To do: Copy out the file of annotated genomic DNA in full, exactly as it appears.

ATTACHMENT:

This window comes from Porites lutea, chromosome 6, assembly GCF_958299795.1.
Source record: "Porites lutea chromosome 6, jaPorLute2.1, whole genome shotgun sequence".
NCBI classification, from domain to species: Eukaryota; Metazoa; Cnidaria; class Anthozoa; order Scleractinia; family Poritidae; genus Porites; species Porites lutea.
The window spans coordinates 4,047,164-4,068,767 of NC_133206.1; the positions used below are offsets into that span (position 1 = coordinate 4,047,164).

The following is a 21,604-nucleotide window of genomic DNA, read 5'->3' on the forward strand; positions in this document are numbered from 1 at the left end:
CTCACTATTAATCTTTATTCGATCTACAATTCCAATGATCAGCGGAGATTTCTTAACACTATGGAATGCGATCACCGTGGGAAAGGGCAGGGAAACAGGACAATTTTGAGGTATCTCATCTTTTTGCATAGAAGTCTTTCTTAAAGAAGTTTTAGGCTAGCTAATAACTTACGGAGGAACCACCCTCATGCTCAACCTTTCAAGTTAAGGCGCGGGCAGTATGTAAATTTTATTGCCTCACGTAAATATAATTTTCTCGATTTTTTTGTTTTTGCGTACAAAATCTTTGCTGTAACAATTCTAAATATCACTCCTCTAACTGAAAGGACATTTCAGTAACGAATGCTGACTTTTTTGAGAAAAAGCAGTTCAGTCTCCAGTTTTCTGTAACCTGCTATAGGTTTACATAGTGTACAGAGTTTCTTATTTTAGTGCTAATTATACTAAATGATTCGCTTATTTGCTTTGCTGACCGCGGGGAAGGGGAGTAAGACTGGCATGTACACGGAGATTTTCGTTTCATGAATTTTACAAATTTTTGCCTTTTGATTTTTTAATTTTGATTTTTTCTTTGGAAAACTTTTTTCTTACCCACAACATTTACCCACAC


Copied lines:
This window comes from Porites lutea, chromosome 6, assembly GCF_958299795.1.
Source record: "Porites lutea chromosome 6, jaPorLute2.1, whole genome shotgun sequence".
NCBI classification, from domain to species: Eukaryota; Metazoa; Cnidaria; class Anthozoa; order Scleractinia; family Poritidae; genus Porites; species Porites lutea.
The window spans coordinates 4,047,164-4,068,767 of NC_133206.1; the positions used below are offsets into that span (position 1 = coordinate 4,047,164).

The following is a 21,604-nucleotide window of genomic DNA, read 5'->3' on the forward strand; positions in this document are numbered from 1 at the left end:
CTCACTATTAATCTTTATTCGATCTACAATTCCAATGATCAGCGGAGATTTCTTAACACTATGGAATGCGATCACCGTGGGAAAGGGCAGGGAAACAGGACAATTTTGAGGTATCTCATCTTTTTGCATAGAAGTCTTTCTTAAAGAAGTTTTAGGCTAGCTAATAACTTACGGAGGAACCACCCTCATGCTCAACCTTTCAAGTTAAGGCGCGGGCAGTATGTAAATTTTATTGCCTCACGTAAATATAATTTTCTCGATTTTTTTGTTTTTGCGTACAAAATCTTTGCTGTAACAATTCTAAATATCACTCCTCTAACTGAAAGGACATTTCAGTAACGAATGCTGACTTTTTTGAGAAAAAGCAGTTCAGTCTCCAGTTTTCTGTAACCTGCTATAGGTTTACATAGTGTACAGAGTTTCTTATTTTAGTGCTAATTATACTAAATGATTCGCTTATTTGCTTTGCTGACCGCGGGGAAGGGGAGTAAGACTGGCATGTACACGGAGATTTTCGTTTCATGAATTTTACAAATTTTTGCCTTTTGATTTTTTAATTTTGATTTTTTCTTTGGAAAACTTTTTTCTTACCCACAACATTTACCCACAC